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Publication numberUS3936777 A
Publication typeGrant
Application numberUS 05/509,968
Publication dateFeb 3, 1976
Filing dateSep 27, 1974
Priority dateOct 1, 1973
Also published asCA1011411A1, DE2446688A1, DE2446688B2, DE2446688C3
Publication number05509968, 509968, US 3936777 A, US 3936777A, US-A-3936777, US3936777 A, US3936777A
InventorsJohn Mortimer Rollett, David Richard Wise
Original AssigneeThe Post Office
Export CitationBiBTeX, EndNote, RefMan
External Links: USPTO, USPTO Assignment, Espacenet
Arrangements for simulating inductance and filter networks incorporating such improvements
US 3936777 A
Abstract
A filter network particularly suitable for construction in micro-electronic circuitry for application in telephony systems is formed by simulating inductance in a circuit arrangement incorporating only resistance, capacitance and amplifying elements. The symmetry of the circuit arrangement and coupling into the filter network simplifies fabrication and reduces the number of amplifiers previously required to perform similar filter functions. The filter networks may be built up by coupling a chain of circuit arrangements each including two unity gain amplifiers having a series resistor/capacitor feedback network and a non-inductive element interconnecting the two amplifier feedback networks.
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Claims(7)
What we claim is:
1. In a filter network a circuit arrangement comprising a first and second amplifier element each having an overall gain substantially equal to unity and each having a single input and a single output interconnected by way of a first and a second series network respectively, each series network including a resistive impedance element and a capacitive impedance element and a first junction point between said resistive and said capacitive impedance elements and wherein the product of the values or resistance and capacitance of the elements in the series network for each of said first and second amplifiers is equal, a first non-inductive coupling element interconnecting the series networks of the first and second amplifiers, the circuit arrangement being a symmetrical mirror image in terms of components about said first non-inductive coupling element.
2. In a filter network as claimed in claim 1 a second junction point for each of said first and second series networks being provided respectively between said input to said first and said input to said second amplifier and said capacitive impedance elements of said first and the second series networks, said capacitive impedance elements being directly connected to said inputs respectively and wherein said second junction points are interconnected by a resistor forming said non-inductive coupling element.
3. In a filter network as claimed in claim 1 said first junction point of said first series network being interconnected by said first non-inductive coupling element to said first junction point of said second series network.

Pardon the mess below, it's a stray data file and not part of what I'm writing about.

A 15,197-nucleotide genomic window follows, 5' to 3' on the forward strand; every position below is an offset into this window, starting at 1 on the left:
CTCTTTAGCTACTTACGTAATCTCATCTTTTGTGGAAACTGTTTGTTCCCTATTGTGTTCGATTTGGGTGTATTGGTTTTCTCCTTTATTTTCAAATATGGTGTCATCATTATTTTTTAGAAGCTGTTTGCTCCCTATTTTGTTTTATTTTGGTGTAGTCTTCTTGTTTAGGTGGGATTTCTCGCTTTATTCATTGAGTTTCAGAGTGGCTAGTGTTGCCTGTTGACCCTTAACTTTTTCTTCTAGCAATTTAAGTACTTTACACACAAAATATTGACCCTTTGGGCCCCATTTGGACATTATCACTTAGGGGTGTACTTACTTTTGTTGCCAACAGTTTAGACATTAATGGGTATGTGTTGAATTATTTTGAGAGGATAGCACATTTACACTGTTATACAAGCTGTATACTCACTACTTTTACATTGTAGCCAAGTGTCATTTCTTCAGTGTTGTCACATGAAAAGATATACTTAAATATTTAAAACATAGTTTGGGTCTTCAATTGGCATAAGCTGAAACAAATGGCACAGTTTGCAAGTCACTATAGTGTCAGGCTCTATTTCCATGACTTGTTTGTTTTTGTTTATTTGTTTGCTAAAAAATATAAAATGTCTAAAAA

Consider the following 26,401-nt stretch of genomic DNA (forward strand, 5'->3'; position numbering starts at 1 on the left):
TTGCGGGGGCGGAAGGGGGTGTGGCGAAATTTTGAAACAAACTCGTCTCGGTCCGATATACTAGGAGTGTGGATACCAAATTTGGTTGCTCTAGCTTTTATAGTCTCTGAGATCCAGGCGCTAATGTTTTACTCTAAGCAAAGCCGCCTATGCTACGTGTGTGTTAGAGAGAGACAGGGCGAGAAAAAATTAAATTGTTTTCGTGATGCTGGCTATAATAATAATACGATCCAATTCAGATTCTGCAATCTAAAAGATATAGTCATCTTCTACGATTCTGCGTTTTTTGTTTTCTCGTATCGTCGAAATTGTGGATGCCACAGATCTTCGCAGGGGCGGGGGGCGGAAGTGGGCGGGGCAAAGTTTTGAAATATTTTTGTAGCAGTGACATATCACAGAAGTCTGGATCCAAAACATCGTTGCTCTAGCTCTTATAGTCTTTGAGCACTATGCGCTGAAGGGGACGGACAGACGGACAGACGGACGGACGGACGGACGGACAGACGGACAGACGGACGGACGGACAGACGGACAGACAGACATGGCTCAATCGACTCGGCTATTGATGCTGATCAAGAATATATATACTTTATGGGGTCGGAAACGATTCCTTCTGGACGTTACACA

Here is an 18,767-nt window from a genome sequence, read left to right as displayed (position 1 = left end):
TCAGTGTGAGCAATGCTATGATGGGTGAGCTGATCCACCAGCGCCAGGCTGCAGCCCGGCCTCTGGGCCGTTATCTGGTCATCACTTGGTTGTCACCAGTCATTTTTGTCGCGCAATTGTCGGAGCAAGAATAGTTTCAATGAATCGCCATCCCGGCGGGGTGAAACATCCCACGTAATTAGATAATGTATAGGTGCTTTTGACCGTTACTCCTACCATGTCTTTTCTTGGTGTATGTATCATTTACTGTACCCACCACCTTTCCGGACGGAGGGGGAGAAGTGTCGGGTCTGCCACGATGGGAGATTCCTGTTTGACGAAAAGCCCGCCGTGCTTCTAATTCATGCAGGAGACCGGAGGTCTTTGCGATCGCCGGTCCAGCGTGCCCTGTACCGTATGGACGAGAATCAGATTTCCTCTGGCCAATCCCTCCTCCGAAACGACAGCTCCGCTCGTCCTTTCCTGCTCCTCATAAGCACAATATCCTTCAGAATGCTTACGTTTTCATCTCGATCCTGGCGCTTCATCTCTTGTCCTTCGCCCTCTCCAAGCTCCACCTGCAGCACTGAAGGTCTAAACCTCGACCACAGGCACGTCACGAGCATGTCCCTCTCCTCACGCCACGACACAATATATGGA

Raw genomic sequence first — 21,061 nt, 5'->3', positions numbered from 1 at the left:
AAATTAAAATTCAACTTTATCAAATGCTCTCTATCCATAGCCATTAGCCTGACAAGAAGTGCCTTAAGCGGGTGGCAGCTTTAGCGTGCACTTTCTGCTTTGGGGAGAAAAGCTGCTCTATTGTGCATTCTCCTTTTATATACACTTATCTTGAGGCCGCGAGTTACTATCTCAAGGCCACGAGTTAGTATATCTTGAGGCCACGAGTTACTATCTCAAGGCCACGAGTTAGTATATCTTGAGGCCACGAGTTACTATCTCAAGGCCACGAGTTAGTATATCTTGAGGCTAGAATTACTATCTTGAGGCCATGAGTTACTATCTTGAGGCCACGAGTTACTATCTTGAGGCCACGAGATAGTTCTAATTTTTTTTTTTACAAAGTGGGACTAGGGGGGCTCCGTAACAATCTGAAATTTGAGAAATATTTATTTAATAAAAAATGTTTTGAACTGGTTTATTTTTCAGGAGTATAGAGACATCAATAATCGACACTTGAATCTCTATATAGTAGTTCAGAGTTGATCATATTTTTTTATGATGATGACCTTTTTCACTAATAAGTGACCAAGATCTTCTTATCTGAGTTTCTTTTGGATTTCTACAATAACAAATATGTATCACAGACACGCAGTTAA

4. In a filter network according to claim 3 said first non-inductive coupling element being a capacitor and said resistive impedance element of said first and said second series network being connected to the output of said first and second amplifiers respectively.
5. In a filter network as claimed in claim 3 said first non-inductive coupling element being a resistor and said capacitive impedance element of said first and said second series network being connected to the output of said first and second amplifiers respectively.
6. In a filter network as claimed in claim 5 said resistor having a resistive impedance substantially greater than the sum of the resistive impedance of the resistive impedance elements in said first and the second series networks.
7. In a filter circuit as claimed in claim 5 each of said first and second amplifiers consisting of a high gain operational amplifier with one hundred percent negative feedback to produce said overall unity gain.
Description

The invention relates to filter networks. In particular the invention relates to filter networks incorporating active devices and used in low-pass and band-pass filter network arrangements.

It is often undesirable to employ coilS in micro-electronic circuitry, and for this reason circuits using only resistive, capacitive and active components have been developed to simulate inductances. In low-pass and other filter networks it is often necessary to use "floating inductors," that is, inductors with terminals which are not grounded.

It is a particular object of the invention to provide an active circuit employing resistors, capacitors and amplifiers to simulate inductors and to arrange such circuits so that in use they act as floating inductors, or as floating and grounded inductors, in filter networks.

Networks employing four operational amplifiers are known as active networks to simulate pure floating inductance. With the present invention the active network employs only two substantially unity-gain amplifiers to provide a floating lossy inductance. The unity-gain amplifiers used with the present invention may be provided by high-gain operational amplifiers with one hundred per cent negative feed-back to give an overall gain of unity. The amplifiers may alternatively be voltage follower circuits such as an emitter-follower or compound emitter-follower circuit.